When tragedy strikes, Catholicism shines
There’s no avoiding it. No matter who you are or where you live, at some point you will have trouble. Conflicts arise, loved ones die, and horrific events such as school shootings puncture our otherwise peaceful lives.
When tragedy strikes, Catholicism shines. I’ve seen Catholics with peace while battling
the late stages of cancer, with strength through dire circumstances, and with hope where
there was no hope. In my mind, that’s what makes this religion so great: It leads the marginalized, afflicted, and grieved to find belonging, solace, and encouragement.
It’s important to learn that we can turn to God in times of distress. Often people get angry at God when things don’t go their way. Instead of raging, do the opposite. Seek the God of the brokenhearted. We aren’t meant to weather the storms on our own. We take refuge in the mighty fortress of God’s love. There we’ll find the peace so many have known and relied on for centuries.
This is a prayer service to use in times of trouble or sadness. These songs and Scriptures will give encouragement in moments when we might be tempted to despair, so we can lean on the one who can truly ease our worries. Pro tip: Consider taking your class to the church, lighting a candle, and doing this service there. It lends a prayerful atmosphere, and the lighted candle makes a great object lesson.
Leader: Heavenly Father, look with compassion on us, your children. We feel overwhelmed by [name of tragic event/reason for prayer] and need your peace. Lord, we know you are always with us, especially in times of anguish and sorrow. You are our strong tower, our refuge of hope, our deliverer. Give us strength. Help us to endure and overcome our worry/grief.
Here are four songs that speak about turning to God in hard times. Links to lyric videos are provided. The first is the best direct fit. However, the second is my favorite Christian song of all time. It’s so beautiful and inspiring that I had to include it … and it’s also a great fit.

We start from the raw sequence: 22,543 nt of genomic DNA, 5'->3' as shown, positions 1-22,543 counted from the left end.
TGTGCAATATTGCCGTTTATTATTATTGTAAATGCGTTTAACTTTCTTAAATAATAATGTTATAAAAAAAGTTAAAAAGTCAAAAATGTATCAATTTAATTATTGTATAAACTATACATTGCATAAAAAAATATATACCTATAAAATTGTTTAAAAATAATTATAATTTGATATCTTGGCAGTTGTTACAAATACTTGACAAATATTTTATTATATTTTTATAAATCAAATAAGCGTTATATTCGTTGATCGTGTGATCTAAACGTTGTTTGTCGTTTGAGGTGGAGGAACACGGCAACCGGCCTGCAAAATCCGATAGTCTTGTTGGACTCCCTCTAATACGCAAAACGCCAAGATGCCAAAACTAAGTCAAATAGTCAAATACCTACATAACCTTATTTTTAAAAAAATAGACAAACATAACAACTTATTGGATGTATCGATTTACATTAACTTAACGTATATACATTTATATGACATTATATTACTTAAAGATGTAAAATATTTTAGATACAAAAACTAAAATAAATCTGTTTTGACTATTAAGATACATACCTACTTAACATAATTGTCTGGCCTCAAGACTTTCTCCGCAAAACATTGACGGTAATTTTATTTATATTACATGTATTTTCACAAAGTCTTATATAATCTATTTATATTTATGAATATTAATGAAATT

The other two also work quite well.
■ “Cry Out to Jesus,” Third Day: See CATmag.us/2OS22B0.
■ “Oceans (Where Feet May Fail),” Hillsong UNITED: See CATmag.us/2APNTBo.
■ “Praise You in This Storm,” Casting Crowns: See CATmag.us/2M83yAo.
■ “Just Be Held,” Casting Crowns: See CATmag.us/2vNz5gM.
Psalm 55:1-2, 4-8, 16-18, 22, and 23b I recommend dividing the psalm by verses as indicated above, with the antiphon in between.
Antiphon: Leave your troubles with the Lord and he will defend you.
With this reading, emphasize that God has our backs. No matter how bad things look or how difficult it gets, God has a hope-filled plan for our welfare. We only need to trust in him. Have an older student read the passage aloud. Consider a kid-friendly translation for young students.
Jeremiah 29:11: “For I know well the plans I have in mind for you — oracle of the LORD — plans for your welfare and not for woe, so as to give you a future of hope.”
Catechist or leader recites the petition; students respond with, “Lord, hear our prayer.”
That the brokenhearted will have their strength renewed as they wait upon God. ℟
That those who experience tragedy will know with God all things are possible. ℟.
For those who doubt when times are tough, that they will trust in your hope-filled plan for their future. ℟.
For those who mourn the death of a loved one. Give them comfort and help them endure their pain. ℟.
That the weary and burdened will find rest in your arms. ℟.
For all those who are overwhelmed by sadness and difficulty. Help them be of good courage and not fear. Give them the assurance of your presence and love. ℟.
Leader: Father of steadfast love and mercy, hear our prayers for comfort and strength in this time of trial. We know there is no need for fear or discouragement because you are with us. You are a refuge for the oppressed and a stronghold in times of trouble. You sent the Holy Spirit to give us a peace like no other. Send us this peace and heal our hearts today. In Jesus’ name, we pray. Amen.
Marc Cardaronella, MA, is director of the Office of Discipleship and Faith Formation in the Diocese of Kansas City-St. Joseph. He is author of Keep Your Kids Catholic: Sharing Your Faith and Making It Stick and blogs at MarcCardaronella.com.
This article was originally published in Catechist magazine, October 2018.
PHOTO: ANDY MUMFORD/SHUTTERSTOCK